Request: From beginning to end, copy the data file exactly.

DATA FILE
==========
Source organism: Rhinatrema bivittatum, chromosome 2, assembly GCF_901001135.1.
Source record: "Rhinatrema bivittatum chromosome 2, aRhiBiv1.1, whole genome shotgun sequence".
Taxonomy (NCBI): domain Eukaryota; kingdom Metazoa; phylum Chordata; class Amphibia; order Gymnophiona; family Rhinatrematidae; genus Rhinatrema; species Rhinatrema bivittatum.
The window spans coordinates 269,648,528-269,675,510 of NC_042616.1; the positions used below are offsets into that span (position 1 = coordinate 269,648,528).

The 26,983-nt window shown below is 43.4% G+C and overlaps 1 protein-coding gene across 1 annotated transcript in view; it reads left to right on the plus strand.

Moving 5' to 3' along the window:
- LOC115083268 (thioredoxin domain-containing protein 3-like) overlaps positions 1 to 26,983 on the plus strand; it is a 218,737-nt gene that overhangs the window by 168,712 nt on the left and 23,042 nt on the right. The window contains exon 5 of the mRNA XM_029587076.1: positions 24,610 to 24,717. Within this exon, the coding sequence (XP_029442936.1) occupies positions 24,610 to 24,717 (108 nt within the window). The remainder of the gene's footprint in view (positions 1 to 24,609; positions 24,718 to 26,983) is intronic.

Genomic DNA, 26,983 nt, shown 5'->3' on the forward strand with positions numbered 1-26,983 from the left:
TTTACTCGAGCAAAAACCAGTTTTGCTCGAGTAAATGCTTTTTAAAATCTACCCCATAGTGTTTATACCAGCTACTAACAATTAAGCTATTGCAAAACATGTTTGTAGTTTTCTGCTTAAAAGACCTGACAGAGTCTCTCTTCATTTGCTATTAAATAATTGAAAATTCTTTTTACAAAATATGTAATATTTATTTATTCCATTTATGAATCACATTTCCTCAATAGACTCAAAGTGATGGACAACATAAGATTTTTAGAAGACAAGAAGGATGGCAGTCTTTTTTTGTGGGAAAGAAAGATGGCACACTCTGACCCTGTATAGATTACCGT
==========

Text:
Source organism: Rhinatrema bivittatum, chromosome 2, assembly GCF_901001135.1.
Source record: "Rhinatrema bivittatum chromosome 2, aRhiBiv1.1, whole genome shotgun sequence".
Taxonomy (NCBI): domain Eukaryota; kingdom Metazoa; phylum Chordata; class Amphibia; order Gymnophiona; family Rhinatrematidae; genus Rhinatrema; species Rhinatrema bivittatum.
The window spans coordinates 269,648,528-269,675,510 of NC_042616.1; the positions used below are offsets into that span (position 1 = coordinate 269,648,528).

The 26,983-nt window shown below is 43.4% G+C and overlaps 1 protein-coding gene across 1 annotated transcript in view; it reads left to right on the plus strand.

Moving 5' to 3' along the window:
- LOC115083268 (thioredoxin domain-containing protein 3-like) overlaps positions 1 to 26,983 on the plus strand; it is a 218,737-nt gene that overhangs the window by 168,712 nt on the left and 23,042 nt on the right. The window contains exon 5 of the mRNA XM_029587076.1: positions 24,610 to 24,717. Within this exon, the coding sequence (XP_029442936.1) occupies positions 24,610 to 24,717 (108 nt within the window). The remainder of the gene's footprint in view (positions 1 to 24,609; positions 24,718 to 26,983) is intronic.

Genomic DNA, 26,983 nt, shown 5'->3' on the forward strand with positions numbered 1-26,983 from the left:
TTTACTCGAGCAAAAACCAGTTTTGCTCGAGTAAATGCTTTTTAAAATCTACCCCATAGTGTTTATACCAGCTACTAACAATTAAGCTATTGCAAAACATGTTTGTAGTTTTCTGCTTAAAAGACCTGACAGAGTCTCTCTTCATTTGCTATTAAATAATTGAAAATTCTTTTTACAAAATATGTAATATTTATTTATTCCATTTATGAATCACATTTCCTCAATAGACTCAAAGTGATGGACAACATAAGATTTTTAGAAGACAAGAAGGATGGCAGTCTTTTTTTGTGGGAAAGAAAGATGGCACACTCTGACCCTGTATAGATTACCGT